In Pakistan, dozens face murder charges for lynching of Christian couple

.- In Pakistan’s Punjab province, 106 people have been charged with the November 2014 murder of a Christian couple, who were attacked by a lynch mob and burned alive after being accused of blasphemy.

Pakistan’s anti-terrorism court charged that three Muslim clerics were involved in persistent provocative speech against the couple, while local media reported the clerics stirred up over 400 people against Shahzad Masih and his wife Shama, who was pregnant with the couple's fourth child.

The Christian couple were killed and their bodies burned by a mob after they were accused of desecrating the Quran. The couple lived in Kot Radha Kishan, a city located nearly 40 miles southwest of Lahore.

Another 32 alleged participants in the lynching are still at large, BBC News reports.

A peaceful joint Christian-Muslim protest was held in Lahore to protest the crime. Local Christian and Muslim leaders also met with the governor of Punjab about the case.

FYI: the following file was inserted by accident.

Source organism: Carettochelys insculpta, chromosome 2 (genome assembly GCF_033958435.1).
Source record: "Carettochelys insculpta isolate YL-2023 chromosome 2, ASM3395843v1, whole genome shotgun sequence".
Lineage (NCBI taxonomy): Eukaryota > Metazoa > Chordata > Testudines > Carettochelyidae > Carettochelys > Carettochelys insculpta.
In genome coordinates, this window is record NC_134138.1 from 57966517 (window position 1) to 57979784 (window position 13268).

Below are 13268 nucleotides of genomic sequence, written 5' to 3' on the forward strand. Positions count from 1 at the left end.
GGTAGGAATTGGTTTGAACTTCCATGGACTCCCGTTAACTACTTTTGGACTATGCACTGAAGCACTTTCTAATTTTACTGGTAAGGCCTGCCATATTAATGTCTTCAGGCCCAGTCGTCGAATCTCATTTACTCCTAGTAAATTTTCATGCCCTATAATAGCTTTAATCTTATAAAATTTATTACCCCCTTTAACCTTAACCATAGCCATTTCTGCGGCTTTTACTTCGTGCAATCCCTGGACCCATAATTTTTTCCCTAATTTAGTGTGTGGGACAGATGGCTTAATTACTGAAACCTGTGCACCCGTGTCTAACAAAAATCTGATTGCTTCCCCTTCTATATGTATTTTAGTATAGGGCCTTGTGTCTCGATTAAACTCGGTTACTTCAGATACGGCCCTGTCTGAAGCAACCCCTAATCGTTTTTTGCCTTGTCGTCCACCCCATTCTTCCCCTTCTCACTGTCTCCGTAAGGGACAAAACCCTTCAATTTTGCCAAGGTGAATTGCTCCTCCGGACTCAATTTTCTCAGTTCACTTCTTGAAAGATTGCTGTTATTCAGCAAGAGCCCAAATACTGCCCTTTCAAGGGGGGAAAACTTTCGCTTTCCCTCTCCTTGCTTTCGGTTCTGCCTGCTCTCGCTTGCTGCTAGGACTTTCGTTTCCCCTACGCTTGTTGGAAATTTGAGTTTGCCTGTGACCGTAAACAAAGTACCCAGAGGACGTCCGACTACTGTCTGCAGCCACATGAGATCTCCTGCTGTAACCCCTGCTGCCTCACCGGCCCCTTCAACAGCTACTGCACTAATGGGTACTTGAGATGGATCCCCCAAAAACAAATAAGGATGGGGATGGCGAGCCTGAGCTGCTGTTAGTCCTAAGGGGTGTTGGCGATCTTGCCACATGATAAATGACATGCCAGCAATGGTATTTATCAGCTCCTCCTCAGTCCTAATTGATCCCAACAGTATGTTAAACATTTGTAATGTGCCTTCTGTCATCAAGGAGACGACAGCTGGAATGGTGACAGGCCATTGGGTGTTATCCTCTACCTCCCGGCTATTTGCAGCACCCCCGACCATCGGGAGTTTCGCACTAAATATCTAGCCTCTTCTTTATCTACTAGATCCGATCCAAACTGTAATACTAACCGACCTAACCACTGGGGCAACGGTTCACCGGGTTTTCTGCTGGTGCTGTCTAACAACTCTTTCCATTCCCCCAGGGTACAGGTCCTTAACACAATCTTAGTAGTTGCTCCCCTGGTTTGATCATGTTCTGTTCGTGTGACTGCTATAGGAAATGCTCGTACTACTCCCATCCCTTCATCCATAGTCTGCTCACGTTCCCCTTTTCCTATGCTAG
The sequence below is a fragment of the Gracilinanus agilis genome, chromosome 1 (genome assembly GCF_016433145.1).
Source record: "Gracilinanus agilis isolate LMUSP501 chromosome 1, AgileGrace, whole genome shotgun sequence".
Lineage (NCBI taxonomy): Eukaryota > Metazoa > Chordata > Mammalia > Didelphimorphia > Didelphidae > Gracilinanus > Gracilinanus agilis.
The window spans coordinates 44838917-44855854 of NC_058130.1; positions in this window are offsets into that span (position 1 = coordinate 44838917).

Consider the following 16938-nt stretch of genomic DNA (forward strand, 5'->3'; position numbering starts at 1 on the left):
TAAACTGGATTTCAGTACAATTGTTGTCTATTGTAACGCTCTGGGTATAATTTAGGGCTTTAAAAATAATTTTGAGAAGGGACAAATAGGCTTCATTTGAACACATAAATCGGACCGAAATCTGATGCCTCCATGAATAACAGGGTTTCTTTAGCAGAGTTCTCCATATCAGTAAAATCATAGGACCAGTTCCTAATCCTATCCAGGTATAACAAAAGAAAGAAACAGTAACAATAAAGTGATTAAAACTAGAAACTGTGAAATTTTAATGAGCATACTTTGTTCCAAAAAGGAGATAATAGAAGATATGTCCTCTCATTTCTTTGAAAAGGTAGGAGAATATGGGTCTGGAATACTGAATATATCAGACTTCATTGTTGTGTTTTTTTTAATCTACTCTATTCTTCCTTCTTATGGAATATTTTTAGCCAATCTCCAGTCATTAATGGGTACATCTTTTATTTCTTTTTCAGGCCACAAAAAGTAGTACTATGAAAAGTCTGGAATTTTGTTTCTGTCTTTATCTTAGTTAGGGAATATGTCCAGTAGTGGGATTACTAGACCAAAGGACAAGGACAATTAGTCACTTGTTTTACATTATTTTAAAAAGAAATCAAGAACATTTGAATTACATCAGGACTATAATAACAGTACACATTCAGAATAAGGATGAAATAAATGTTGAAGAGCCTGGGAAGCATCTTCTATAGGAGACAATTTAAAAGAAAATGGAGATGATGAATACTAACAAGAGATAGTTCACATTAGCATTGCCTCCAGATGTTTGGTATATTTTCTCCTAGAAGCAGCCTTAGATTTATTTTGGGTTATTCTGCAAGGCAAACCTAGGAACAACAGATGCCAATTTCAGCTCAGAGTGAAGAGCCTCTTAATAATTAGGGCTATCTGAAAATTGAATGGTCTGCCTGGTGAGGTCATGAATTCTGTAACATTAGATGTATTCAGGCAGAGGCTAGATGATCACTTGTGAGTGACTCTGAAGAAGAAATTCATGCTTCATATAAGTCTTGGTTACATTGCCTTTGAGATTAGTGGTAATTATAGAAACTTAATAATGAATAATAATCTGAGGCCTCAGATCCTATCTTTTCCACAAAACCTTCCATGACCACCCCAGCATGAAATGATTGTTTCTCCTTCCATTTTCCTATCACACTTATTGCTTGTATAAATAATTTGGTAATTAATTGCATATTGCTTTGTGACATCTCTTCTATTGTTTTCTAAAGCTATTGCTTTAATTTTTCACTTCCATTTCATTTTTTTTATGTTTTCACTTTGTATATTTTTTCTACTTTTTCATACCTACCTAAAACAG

Before the married couple were killed on Nov. 4, angry villagers reportedly told them to convert to Islam to make amends for their alleged crime.

The couple worked at a brick kiln, and it has been reported that the kiln owner noticed Shama burning some belongings of her recently-deceased father-in-law, and charged that some pages she burnt were from the Quran – he then detained them. They owed him money, and he refused to release them without being paid.

It was then announced from local mosques that the couple had desecrated the Quran, and a mob forced their way into the room where the Masihs were held, and beat them with bricks and shovels. Reports vary as to whether or not the couple's bodies were thrown into the kiln before or after their deaths.

Pakistan's state religion is Islam, and around 97 percent of the population is Muslim. The nation has adopted blasphemy laws which impose strict punishment on those who desecrate the Quran or who defame or insult Muhammad.

The blasphemy laws are said to be often used to settle scores or to persecute religious minorities; while non-Muslims constitute only 3 percent of the Pakistani population, 14 percent of blasphemy cases have been levied against them.

Many of those accused of blasphemy are murdered, and advocates of changing the law are also targeted by violence.

In 2011 the Punjab governor Salmaan Taseer, a Muslim critic of the blasphemy laws, was assassinated. Shahbaz Bhatti, a Catholic and the only Christian in Pakistan’s cabinet, was also assassinated the same year by militant supporters of the blasphemy laws.

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